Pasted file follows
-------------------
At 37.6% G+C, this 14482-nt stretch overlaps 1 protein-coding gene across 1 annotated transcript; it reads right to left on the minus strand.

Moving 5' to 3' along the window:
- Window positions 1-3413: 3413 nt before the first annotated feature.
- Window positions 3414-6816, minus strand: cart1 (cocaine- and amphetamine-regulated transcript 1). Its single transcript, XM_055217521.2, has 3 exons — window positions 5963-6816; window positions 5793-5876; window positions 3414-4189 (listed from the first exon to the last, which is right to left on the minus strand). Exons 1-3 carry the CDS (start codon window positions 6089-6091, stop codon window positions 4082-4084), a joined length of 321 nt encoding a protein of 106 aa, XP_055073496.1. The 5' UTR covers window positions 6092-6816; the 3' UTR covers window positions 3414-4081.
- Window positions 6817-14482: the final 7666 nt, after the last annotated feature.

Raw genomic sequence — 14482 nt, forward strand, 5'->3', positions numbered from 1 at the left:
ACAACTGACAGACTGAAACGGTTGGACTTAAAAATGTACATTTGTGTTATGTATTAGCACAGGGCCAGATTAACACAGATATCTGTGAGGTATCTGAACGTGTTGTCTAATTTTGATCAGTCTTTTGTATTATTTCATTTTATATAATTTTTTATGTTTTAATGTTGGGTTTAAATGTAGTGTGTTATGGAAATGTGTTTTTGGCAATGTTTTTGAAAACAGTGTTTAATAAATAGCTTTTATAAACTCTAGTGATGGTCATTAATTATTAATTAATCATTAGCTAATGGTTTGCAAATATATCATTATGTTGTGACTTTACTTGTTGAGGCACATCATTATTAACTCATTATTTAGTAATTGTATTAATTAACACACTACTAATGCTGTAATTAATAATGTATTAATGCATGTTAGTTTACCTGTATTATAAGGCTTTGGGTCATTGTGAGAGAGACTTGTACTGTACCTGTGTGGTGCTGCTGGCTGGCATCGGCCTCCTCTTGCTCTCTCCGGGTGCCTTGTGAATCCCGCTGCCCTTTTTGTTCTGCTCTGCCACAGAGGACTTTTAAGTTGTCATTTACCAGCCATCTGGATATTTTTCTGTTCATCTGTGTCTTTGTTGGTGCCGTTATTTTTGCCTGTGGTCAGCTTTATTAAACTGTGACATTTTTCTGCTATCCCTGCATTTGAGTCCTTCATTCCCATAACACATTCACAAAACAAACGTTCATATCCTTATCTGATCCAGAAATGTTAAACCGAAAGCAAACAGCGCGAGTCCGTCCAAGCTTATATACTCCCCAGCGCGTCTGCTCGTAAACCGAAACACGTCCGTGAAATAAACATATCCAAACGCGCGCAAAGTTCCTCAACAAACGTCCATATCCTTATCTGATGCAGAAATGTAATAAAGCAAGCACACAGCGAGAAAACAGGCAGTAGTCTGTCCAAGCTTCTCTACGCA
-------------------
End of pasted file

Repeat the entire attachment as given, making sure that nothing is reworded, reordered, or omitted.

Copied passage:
At 37.6% G+C, this 14482-nt stretch overlaps 1 protein-coding gene across 1 annotated transcript; it reads right to left on the minus strand.

Moving 5' to 3' along the window:
- Window positions 1-3413: 3413 nt before the first annotated feature.
- Window positions 3414-6816, minus strand: cart1 (cocaine- and amphetamine-regulated transcript 1). Its single transcript, XM_055217521.2, has 3 exons — window positions 5963-6816; window positions 5793-5876; window positions 3414-4189 (listed from the first exon to the last, which is right to left on the minus strand). Exons 1-3 carry the CDS (start codon window positions 6089-6091, stop codon window positions 4082-4084), a joined length of 321 nt encoding a protein of 106 aa, XP_055073496.1. The 5' UTR covers window positions 6092-6816; the 3' UTR covers window positions 3414-4081.
- Window positions 6817-14482: the final 7666 nt, after the last annotated feature.

Raw genomic sequence — 14482 nt, forward strand, 5'->3', positions numbered from 1 at the left:
ACAACTGACAGACTGAAACGGTTGGACTTAAAAATGTACATTTGTGTTATGTATTAGCACAGGGCCAGATTAACACAGATATCTGTGAGGTATCTGAACGTGTTGTCTAATTTTGATCAGTCTTTTGTATTATTTCATTTTATATAATTTTTTATGTTTTAATGTTGGGTTTAAATGTAGTGTGTTATGGAAATGTGTTTTTGGCAATGTTTTTGAAAACAGTGTTTAATAAATAGCTTTTATAAACTCTAGTGATGGTCATTAATTATTAATTAATCATTAGCTAATGGTTTGCAAATATATCATTATGTTGTGACTTTACTTGTTGAGGCACATCATTATTAACTCATTATTTAGTAATTGTATTAATTAACACACTACTAATGCTGTAATTAATAATGTATTAATGCATGTTAGTTTACCTGTATTATAAGGCTTTGGGTCATTGTGAGAGAGACTTGTACTGTACCTGTGTGGTGCTGCTGGCTGGCATCGGCCTCCTCTTGCTCTCTCCGGGTGCCTTGTGAATCCCGCTGCCCTTTTTGTTCTGCTCTGCCACAGAGGACTTTTAAGTTGTCATTTACCAGCCATCTGGATATTTTTCTGTTCATCTGTGTCTTTGTTGGTGCCGTTATTTTTGCCTGTGGTCAGCTTTATTAAACTGTGACATTTTTCTGCTATCCCTGCATTTGAGTCCTTCATTCCCATAACACATTCACAAAACAAACGTTCATATCCTTATCTGATCCAGAAATGTTAAACCGAAAGCAAACAGCGCGAGTCCGTCCAAGCTTATATACTCCCCAGCGCGTCTGCTCGTAAACCGAAACACGTCCGTGAAATAAACATATCCAAACGCGCGCAAAGTTCCTCAACAAACGTCCATATCCTTATCTGATGCAGAAATGTAATAAAGCAAGCACACAGCGAGAAAACAGGCAGTAGTCTGTCCAAGCTTCTCTACGCA